3. When you have determined what gold you want to buy then the next question is where to buy it. Dealers tend to be the most expensive. You can get some good deals on eBay but that usually involves a lot of time and effort. Plus you have to verify the seller is selling the genuine article and not some fake of course. Practicing due diligence is very important when buying gold bullion online.

4. An alternative is to buy gold from GoldMoney. Here you can simply open an account rather as you would open a bank account. Deposit funds to GoldMoney who will then assign you gold at the prevailing price to your account. Your gold physically sits in a bank vault either in London or Zurich and you can add to it, cash it or a portion in and even, under certain circumstances redeem the gold in the form of one kilo gold bullion bars. The gold held in the vaults is regularly audited and is fully insured against the usual, theft destruction and so forth.

You can also transfer any quantity of gold to another GoldMoney account and, by the same token, have it transferred from another account to yours. You have to show proof if identity in order to open an account but once that is done you are free to accumulate gold without the issues of transport, insurance and storage as this is all taken care of. There is a small storage fee and some transfer fees but the cost of those is far below buying gold, having it shipped, stored and insured by dealer or mint. There is no minimum, you can buy a gram or an ounce at the same rate as a kilo or more as there are no fabrication and other costs to worry about. You can open an account at GoldMoney and quickly start to accumulate gold.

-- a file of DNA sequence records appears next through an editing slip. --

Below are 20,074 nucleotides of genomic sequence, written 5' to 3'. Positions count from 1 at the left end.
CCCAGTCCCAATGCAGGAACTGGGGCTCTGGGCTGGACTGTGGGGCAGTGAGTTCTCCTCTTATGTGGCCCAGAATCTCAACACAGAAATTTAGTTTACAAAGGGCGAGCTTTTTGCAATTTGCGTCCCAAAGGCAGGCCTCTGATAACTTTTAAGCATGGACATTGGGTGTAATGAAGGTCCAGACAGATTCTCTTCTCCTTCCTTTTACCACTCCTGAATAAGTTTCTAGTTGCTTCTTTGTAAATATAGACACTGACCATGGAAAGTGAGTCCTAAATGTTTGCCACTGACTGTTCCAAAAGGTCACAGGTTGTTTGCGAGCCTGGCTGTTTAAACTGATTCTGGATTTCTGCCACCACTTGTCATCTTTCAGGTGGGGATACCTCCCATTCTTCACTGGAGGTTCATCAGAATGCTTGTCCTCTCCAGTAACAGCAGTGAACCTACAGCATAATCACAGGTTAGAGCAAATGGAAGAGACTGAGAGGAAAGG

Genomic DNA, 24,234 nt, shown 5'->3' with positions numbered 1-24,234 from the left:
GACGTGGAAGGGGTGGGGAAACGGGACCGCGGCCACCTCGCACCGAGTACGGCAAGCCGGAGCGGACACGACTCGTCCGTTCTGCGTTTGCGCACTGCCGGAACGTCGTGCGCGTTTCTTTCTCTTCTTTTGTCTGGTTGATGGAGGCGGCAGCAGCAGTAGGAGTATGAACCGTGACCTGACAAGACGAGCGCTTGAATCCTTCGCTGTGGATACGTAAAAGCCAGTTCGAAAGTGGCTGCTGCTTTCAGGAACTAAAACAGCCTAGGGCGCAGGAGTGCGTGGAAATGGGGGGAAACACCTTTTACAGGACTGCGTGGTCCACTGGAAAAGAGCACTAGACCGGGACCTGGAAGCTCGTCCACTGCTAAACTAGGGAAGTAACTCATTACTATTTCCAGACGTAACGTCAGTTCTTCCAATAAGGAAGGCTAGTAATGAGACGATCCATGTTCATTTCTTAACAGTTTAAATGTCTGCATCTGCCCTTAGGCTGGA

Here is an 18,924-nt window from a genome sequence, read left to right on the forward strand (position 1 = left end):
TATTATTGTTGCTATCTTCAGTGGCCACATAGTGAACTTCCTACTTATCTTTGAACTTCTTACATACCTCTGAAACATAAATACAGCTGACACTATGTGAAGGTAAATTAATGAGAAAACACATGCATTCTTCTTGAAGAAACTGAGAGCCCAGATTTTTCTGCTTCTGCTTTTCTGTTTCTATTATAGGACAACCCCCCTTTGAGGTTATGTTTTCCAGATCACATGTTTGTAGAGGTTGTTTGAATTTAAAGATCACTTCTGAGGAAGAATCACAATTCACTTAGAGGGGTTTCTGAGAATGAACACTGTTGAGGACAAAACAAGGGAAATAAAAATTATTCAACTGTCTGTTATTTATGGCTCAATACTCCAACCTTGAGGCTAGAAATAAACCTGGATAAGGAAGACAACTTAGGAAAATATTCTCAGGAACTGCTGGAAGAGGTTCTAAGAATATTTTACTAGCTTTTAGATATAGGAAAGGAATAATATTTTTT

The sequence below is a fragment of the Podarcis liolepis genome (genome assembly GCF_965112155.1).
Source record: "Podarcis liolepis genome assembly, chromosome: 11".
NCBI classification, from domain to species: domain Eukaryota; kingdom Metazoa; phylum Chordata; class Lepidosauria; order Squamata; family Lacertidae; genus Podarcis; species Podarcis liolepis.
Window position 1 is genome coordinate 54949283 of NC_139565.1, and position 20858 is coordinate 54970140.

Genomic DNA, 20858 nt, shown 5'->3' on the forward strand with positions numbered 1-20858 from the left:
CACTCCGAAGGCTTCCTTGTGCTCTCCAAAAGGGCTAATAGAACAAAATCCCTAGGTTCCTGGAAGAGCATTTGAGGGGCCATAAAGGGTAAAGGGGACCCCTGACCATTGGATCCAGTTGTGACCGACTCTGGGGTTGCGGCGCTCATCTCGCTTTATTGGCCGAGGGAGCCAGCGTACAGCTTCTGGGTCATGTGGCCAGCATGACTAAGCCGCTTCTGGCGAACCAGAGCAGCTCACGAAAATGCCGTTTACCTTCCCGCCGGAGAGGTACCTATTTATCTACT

5. The best way to save gold is to accumulate some at regular intervals. This is regardless of the gold price. Each month or each regular period just buy some gold. The price may be up one month or down the next. It does not matter. It is the consistency that counts. The value of your gold will even out and tend to rise in the long term as the value of gold goes up against the value of currency.

So there you are, a few tips on buying gold that may help you to save and and increase your gold holding.

Wednesday, June 24, 2009

Buy Gold Bullion Bars

A new service offered by GoldMoney enables you to buy gold bullion bars AND take delivery at any time.

What is Gold Money

GoldMoney is a service where you can buy gold, or buy silver, and have it stored on your behalf by GoldMoney in bank vaults in London or Switzerland. Now you can have the gold bullion also delivered to you in most countries a list of which is given below.

GoldMoney are located in Jersey in the British Channel Islands independent to Britain. Jersey is governed by its own laws and regulations and not subject to British Law.

Regulatory services are provided by the Jersey Financial Services Commission (JFSC), who oversee the regulation of all financial services in Jersey.

The vaults are owned and operated by The VIA MAT group who operate under the strict standards of the London Bullion Market Association. The VIA MAT group also provide the insurance and the Andium Trust Company performs the regular audit of gold to ensure that the gold bullion matches the customers accounts.